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Trustee queries investment in Kooskia Clinic

— “I do not feel we can get the numbers up in the Kooskia Clinic if we do not have the providers there consistently,” emphasized Syringa Hospital trustee Dick Tucker of Kooskia. Tucker spoke to the board at the regular meeting July 27.

Clinic coordinator/manager Michelle Schaeffer explained the clinics have been in “crisis mode.”

“We need more providers and that’s being worked on,” she said, saying sometimes the Kooskia provider had been moved to Grangeville to cover the clinic where there were a greater number of patients.

“Yes,” agreed chief of staff Dr. Danny Griffis. “The reality is, we are stretched pretty thing – even in Grangeville, appointments are three weeks out. A rubber band can only stretch so far before it breaks.”

Griffis said the issue of physician shortage is a national problem throughout rural America.

“I agree it is frustrating and I’m sorry. I know [the Kooskia Clinic] has been on your heart,” Griffis spoke to Tucker.

Tucker said the situation was similar to former School District 241’s (now Mountain View School District 244) treatment of Kooskia.

“When Grangeville got any new equipment, Kooskia always got the old stuff,” he said. “I would hate to see the clinic go down the tubes.”

“I think we need to dive into this with some factual information,” Schaeffer stated.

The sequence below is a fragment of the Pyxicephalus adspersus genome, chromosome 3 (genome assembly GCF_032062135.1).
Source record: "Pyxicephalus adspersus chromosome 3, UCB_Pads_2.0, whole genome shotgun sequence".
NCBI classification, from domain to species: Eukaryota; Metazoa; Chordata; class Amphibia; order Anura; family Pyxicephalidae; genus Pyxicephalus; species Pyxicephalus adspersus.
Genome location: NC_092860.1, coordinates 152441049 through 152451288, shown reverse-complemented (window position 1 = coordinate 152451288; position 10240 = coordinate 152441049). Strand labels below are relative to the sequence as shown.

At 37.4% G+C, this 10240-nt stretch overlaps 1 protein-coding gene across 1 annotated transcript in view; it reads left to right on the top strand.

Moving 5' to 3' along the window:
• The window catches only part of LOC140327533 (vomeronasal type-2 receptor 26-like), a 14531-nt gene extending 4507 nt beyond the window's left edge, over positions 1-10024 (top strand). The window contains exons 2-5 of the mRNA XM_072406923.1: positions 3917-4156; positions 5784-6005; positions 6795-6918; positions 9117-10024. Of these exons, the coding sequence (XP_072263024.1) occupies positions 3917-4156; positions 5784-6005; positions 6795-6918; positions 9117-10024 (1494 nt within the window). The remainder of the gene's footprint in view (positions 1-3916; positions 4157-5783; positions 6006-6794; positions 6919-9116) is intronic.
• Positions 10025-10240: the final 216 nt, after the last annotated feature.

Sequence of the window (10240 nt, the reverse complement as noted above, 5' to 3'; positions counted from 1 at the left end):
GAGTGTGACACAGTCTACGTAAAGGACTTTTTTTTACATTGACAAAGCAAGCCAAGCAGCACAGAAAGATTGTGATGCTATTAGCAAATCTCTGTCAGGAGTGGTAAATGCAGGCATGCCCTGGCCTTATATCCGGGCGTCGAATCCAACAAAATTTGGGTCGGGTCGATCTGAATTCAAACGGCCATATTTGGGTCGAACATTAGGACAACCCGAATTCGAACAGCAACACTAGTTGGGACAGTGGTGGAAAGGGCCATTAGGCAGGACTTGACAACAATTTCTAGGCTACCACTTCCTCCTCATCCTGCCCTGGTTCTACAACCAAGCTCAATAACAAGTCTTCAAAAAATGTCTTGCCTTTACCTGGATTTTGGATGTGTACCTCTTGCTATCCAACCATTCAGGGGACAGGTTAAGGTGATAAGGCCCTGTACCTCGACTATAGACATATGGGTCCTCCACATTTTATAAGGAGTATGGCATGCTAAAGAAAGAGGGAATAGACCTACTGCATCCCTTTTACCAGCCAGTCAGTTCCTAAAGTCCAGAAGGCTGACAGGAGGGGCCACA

Board chair Dave Green agreed.

“This is an item we need to put on the agenda for next month’s meeting,” he said. “Are the numbers there? We need to find out.”

“I don’t feel we can get the numbers if we don’t have the providers,” Tucker said, ending the discussion on the Kooskia Clinic.

In unrelated news, board education at the meeting included nurse Carol Moehrle out of the North Central Idaho Health District (NCIHD) in Lewiston.

Moehrle explained what services the NCIHD (which includes an office in Grangeville) provides including the Women, Infant and Children nutrition program, AIDS and safe sex information, and immunizations.

Trustee Craig Spencer asked if the department had any plans to educate parents about the benefits of vaccinations “since there seem to be so many against it,” he said.

“When I was a kid we all went to the school gym for our sugar-cube polio vaccination, no exceptions,” Spender said. “This movement to not vaccinate scares me.”

Moehrle said this situation is not unique to Idaho County or even Idaho.

“We just have a stronger vocal group here than in other parts of the country,” she said.

Spencer stated he would like to see education that is factual so “people don’t believe the nonsense they read against immunizations on-line.”

The board will meet again Aug. 24, 12:30 p.m., Soltman Center.


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